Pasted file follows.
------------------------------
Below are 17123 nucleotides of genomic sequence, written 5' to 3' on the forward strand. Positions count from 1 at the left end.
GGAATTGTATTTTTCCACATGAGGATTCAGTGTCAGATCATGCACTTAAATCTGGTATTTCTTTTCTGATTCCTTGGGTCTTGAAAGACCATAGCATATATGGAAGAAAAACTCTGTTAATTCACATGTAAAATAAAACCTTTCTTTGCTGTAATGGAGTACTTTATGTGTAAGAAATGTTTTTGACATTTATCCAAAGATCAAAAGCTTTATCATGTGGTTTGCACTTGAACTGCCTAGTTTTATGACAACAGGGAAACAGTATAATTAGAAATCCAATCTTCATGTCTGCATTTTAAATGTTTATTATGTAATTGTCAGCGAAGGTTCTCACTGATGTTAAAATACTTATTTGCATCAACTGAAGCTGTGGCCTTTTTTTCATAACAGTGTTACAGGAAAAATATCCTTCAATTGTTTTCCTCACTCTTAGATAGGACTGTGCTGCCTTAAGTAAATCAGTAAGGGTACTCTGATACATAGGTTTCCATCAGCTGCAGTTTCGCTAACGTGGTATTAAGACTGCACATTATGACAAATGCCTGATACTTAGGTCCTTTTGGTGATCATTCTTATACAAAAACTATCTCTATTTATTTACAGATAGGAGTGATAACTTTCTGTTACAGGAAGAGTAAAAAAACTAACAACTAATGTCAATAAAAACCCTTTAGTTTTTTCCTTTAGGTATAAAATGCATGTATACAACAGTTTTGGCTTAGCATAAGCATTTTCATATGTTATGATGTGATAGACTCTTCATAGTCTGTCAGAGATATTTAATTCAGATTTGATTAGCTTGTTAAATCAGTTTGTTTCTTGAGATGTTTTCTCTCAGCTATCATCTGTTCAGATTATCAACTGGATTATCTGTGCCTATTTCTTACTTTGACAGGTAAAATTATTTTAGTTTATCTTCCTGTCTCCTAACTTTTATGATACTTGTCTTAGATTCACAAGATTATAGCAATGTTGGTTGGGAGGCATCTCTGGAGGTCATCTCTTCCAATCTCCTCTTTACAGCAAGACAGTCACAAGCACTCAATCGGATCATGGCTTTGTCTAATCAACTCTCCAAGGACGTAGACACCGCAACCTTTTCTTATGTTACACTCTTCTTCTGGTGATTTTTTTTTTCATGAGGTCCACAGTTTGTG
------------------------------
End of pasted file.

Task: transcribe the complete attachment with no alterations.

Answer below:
Below are 17123 nucleotides of genomic sequence, written 5' to 3' on the forward strand. Positions count from 1 at the left end.
GGAATTGTATTTTTCCACATGAGGATTCAGTGTCAGATCATGCACTTAAATCTGGTATTTCTTTTCTGATTCCTTGGGTCTTGAAAGACCATAGCATATATGGAAGAAAAACTCTGTTAATTCACATGTAAAATAAAACCTTTCTTTGCTGTAATGGAGTACTTTATGTGTAAGAAATGTTTTTGACATTTATCCAAAGATCAAAAGCTTTATCATGTGGTTTGCACTTGAACTGCCTAGTTTTATGACAACAGGGAAACAGTATAATTAGAAATCCAATCTTCATGTCTGCATTTTAAATGTTTATTATGTAATTGTCAGCGAAGGTTCTCACTGATGTTAAAATACTTATTTGCATCAACTGAAGCTGTGGCCTTTTTTTCATAACAGTGTTACAGGAAAAATATCCTTCAATTGTTTTCCTCACTCTTAGATAGGACTGTGCTGCCTTAAGTAAATCAGTAAGGGTACTCTGATACATAGGTTTCCATCAGCTGCAGTTTCGCTAACGTGGTATTAAGACTGCACATTATGACAAATGCCTGATACTTAGGTCCTTTTGGTGATCATTCTTATACAAAAACTATCTCTATTTATTTACAGATAGGAGTGATAACTTTCTGTTACAGGAAGAGTAAAAAAACTAACAACTAATGTCAATAAAAACCCTTTAGTTTTTTCCTTTAGGTATAAAATGCATGTATACAACAGTTTTGGCTTAGCATAAGCATTTTCATATGTTATGATGTGATAGACTCTTCATAGTCTGTCAGAGATATTTAATTCAGATTTGATTAGCTTGTTAAATCAGTTTGTTTCTTGAGATGTTTTCTCTCAGCTATCATCTGTTCAGATTATCAACTGGATTATCTGTGCCTATTTCTTACTTTGACAGGTAAAATTATTTTAGTTTATCTTCCTGTCTCCTAACTTTTATGATACTTGTCTTAGATTCACAAGATTATAGCAATGTTGGTTGGGAGGCATCTCTGGAGGTCATCTCTTCCAATCTCCTCTTTACAGCAAGACAGTCACAAGCACTCAATCGGATCATGGCTTTGTCTAATCAACTCTCCAAGGACGTAGACACCGCAACCTTTTCTTATGTTACACTCTTCTTCTGGTGATTTTTTTTTTCATGAGGTCCACAGTTTGTG